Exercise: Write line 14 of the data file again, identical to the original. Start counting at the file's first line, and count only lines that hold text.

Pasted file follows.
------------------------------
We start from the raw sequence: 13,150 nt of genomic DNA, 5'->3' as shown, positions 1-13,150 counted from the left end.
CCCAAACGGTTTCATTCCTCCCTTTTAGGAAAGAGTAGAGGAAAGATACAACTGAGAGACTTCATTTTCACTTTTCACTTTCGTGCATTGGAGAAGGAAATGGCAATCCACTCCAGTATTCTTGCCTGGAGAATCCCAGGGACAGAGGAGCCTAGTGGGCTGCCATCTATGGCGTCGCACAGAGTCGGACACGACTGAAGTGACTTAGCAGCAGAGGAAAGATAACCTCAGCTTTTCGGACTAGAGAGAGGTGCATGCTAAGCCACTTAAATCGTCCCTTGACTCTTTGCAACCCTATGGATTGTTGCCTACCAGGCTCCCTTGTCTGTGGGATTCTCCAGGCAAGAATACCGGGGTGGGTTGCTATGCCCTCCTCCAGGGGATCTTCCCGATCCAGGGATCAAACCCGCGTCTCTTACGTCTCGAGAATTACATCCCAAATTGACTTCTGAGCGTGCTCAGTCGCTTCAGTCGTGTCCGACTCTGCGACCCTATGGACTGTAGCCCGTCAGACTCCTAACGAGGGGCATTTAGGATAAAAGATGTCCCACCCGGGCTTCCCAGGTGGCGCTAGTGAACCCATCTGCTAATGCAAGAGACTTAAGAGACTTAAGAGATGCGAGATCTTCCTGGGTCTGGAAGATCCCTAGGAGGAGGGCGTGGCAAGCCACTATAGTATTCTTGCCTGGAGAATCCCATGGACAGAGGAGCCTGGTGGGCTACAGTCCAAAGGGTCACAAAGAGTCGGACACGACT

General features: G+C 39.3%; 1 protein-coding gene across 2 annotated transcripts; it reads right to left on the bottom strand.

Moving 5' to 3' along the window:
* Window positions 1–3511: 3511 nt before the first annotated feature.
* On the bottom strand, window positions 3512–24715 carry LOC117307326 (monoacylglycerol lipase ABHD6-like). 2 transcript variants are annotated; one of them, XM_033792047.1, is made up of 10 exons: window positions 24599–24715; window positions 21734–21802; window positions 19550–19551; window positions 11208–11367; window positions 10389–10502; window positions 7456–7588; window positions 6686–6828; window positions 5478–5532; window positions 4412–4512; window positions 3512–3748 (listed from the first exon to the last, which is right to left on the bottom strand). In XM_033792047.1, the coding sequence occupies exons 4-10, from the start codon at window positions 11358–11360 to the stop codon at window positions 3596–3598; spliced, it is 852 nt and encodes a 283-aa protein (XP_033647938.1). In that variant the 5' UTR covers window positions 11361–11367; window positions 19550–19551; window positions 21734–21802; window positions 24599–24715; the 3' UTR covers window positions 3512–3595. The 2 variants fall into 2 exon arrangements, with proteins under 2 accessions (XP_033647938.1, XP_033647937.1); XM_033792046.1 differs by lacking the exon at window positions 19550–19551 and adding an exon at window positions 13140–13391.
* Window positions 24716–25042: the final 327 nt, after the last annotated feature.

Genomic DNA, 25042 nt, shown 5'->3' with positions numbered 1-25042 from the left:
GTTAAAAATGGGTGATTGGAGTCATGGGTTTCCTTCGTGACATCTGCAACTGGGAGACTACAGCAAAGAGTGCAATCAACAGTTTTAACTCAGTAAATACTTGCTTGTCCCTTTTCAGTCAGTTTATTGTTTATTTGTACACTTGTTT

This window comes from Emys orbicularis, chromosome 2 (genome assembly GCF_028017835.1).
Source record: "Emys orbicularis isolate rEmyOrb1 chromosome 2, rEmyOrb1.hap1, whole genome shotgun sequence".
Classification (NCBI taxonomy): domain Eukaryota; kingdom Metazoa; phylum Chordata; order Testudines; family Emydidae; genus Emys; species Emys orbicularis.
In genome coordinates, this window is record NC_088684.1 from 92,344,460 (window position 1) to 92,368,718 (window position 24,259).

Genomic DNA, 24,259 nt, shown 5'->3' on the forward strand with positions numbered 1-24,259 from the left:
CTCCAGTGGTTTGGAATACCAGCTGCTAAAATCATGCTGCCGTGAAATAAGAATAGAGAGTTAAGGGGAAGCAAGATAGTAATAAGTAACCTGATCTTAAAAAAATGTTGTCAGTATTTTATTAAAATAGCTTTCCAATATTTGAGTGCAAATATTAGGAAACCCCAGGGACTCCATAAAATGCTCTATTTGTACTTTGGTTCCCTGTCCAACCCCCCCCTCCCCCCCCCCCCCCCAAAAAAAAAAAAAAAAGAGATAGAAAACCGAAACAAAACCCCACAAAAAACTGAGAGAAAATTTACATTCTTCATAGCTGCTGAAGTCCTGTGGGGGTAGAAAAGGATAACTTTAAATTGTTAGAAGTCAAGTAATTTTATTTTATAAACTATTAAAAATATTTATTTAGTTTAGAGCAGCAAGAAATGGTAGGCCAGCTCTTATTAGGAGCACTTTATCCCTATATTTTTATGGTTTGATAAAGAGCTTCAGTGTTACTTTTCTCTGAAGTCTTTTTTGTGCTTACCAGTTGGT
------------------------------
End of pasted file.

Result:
Genomic DNA, 24,259 nt, shown 5'->3' on the forward strand with positions numbered 1-24,259 from the left: